Bold as Brass:
Skultuna x The Line
by Thomas Sweeney
Photographed by Jonathan Hokklo
For a country whose design aesthetic is inextricably linked to strictness and achromatism, Sweden is, perhaps surprisingly, home to a decorative-arts company with one of the most colorful histories. Called Skultuna, after the lakeside town where it was founded, it is a brass manufacturer that has been purveying heirloom-worthy objects for the world market since 1607. And while the company may be one of the oldest in the world, its contemporary offerings—conceived by a roster of internationally celebrated designers, including GamFratesi, Richard Hutten, and Claesson Koivisto Rune—are anything but fusty nods to the past. As Skultuna’s chief account executive, Josefine Hjärpe, explains, “The focus is timeless design with a clear link to our 400-year-old brass-production heritage. The goal is to make tomorrow’s antiques.”
Founded by King Karl IX of Sweden, Skultuna was originally conceived as a bulk-brass foundry to minimize imports of the alloy and to increase revenues from exports. The town of the same name, located 65 miles from Stockholm, was the epicenter of the venture due to a brook that offered consistent water power, an abundance of trees for charcoal, and its proximity to the copper mine of Falun, which, at the time, was the largest in the world. Though the initial focus was production of non-decorative rods for German and English clients, Skultuna quickly developed a domestic and international reputation for its ornate chandeliers.
The most important production techniques we continue to use are sand-casting, pressure-die casting, and metal-turning and spinning. The surface is worked with blasting, sanding, grinding, and brushing techniques until a golden, mirror-like finish is reached.Josefine Hjärpe
By the late 19th century, Skultuna had become fully committed to decorative arts, mostly to accommodate a housing boom in Stockholm. In 1895, the designer Carl Hjalmar Norrström was hired to create items in classical and neoclassical styles, and later Art Nouveau. (One of his baptismal fonts, which won the gold medal at the 1900 World Expo in Paris, can be seen at Skultuna’s company museum, an international tourist attraction located on the foundry site.) But it wasn’t until the 1960s that the company began crafting objects in the sleek, quasi-minimalist style it’s associated with today. “When Pierre Forssell was employed as an in-house designer, that’s when we started to work actively toward developing a contemporary style,” says Hjärpe. “His pieces, including the tulip candlesticks we still sell, have been some of the most influential and recognizable.”
Forssell’s shift toward Modernism, which gave his objects a cross-cultural appeal, propelled Skultuna to partner with more and more contemporary designers—a strategy that continues robustly today. “Our philosophy involves reaching out to leading designers, both local and international, to do collaborations,” says Hjärpe. “We’re also open to designers reaching out to us with their ideas of how to create new, interesting pieces using our production techniques.” Available at The Line, for example, are spun Karui trays by the Copenhagen-based duo GamFratesi, starkly elegant candleholders by the Dutch designer Richard Hutten, spherical Boule vases by Olivia Herms, and an oak-handle dinner bell by Olof Kolte, who was once awarded an Utmärkt Svensk Form. The silhouettes may be variegated, but each object possesses a certain functionality, and gleams candlelight-style from Skultuna’s proprietary blend of copper and zinc.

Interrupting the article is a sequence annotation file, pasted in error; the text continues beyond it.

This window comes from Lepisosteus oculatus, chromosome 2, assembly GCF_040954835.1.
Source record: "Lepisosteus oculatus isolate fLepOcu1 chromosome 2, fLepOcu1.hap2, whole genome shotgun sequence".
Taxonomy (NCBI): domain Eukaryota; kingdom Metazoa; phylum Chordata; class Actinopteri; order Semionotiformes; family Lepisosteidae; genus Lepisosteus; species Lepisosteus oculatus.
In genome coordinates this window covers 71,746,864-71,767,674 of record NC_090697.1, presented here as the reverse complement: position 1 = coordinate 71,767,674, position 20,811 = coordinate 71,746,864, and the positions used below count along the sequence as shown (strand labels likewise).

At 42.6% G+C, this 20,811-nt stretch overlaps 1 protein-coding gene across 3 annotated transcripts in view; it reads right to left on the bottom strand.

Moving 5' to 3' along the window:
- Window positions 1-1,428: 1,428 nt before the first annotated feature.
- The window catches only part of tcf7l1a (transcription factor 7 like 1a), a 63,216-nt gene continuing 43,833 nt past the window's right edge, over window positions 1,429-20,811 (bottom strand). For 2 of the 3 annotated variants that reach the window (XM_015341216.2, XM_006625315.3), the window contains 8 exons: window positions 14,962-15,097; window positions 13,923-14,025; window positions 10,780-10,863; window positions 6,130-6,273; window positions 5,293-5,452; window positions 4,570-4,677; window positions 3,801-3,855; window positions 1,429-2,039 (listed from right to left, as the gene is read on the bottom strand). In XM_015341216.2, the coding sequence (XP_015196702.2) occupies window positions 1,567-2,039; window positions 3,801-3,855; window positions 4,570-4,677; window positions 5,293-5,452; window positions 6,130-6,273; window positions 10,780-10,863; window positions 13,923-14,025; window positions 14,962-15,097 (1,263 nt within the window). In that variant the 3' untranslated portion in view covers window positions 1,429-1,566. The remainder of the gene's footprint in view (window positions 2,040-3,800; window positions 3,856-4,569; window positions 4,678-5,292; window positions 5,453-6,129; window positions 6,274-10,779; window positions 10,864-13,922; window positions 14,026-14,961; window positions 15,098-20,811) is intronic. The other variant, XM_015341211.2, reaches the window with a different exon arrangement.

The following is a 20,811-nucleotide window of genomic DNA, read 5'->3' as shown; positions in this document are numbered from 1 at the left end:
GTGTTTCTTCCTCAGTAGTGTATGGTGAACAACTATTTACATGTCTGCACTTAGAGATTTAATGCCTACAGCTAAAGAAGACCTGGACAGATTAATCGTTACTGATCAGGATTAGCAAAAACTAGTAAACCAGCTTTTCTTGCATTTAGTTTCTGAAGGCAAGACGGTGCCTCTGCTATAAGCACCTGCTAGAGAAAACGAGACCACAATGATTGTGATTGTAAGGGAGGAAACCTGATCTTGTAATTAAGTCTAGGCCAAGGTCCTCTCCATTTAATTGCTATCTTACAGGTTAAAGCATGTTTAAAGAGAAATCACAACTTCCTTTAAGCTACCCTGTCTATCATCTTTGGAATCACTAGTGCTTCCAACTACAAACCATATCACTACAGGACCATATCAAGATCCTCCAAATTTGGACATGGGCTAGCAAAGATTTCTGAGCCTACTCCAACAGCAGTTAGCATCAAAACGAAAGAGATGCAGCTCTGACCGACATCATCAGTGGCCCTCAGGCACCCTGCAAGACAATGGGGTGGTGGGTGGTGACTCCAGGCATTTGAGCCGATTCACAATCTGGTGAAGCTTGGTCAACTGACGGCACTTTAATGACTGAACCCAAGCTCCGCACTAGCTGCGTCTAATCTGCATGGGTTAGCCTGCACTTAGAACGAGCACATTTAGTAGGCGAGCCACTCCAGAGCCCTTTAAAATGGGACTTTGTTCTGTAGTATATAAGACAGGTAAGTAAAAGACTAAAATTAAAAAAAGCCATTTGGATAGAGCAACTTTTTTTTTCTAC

Exclusive to The Line is a three-piece set of bead-shaped vases, developed in collaboration with the store’s in-house lifestyle collection, Tenfold. “They’re inspired by a set of vintage vessels that had been curated through Collected by The Line,” says Hjärpe, who took part in the creative process. “I fell in love with them, and the collaboration proceeded from there. The resulting vases are both sculptural and functional, and each is crafted by metal-spinning, one of the most important techniques used to produce Skultuna products.” The vases, adorned with a co-branded engraving, make as much of an accent when dispersed as they do when grouped together, which gives the appearance of a gilded abacus.
The collaboration is just one example of Skultuna’s commitment to finding inspiration from disparate sources, and to presenting its time-honored approach before new audiences. But, Hjärpe says, for every Skultuna exhibition at Maison et Objet or for every Wallpaper* award collected by its designers, quality is what ultimately keeps the company an industry leader. “The golden, shimmering brass we’re known for is a unique mix, and our craftsmanship is of the highest degree. Even after so many brass factories have shut down, we’re still standing—400 years later.”
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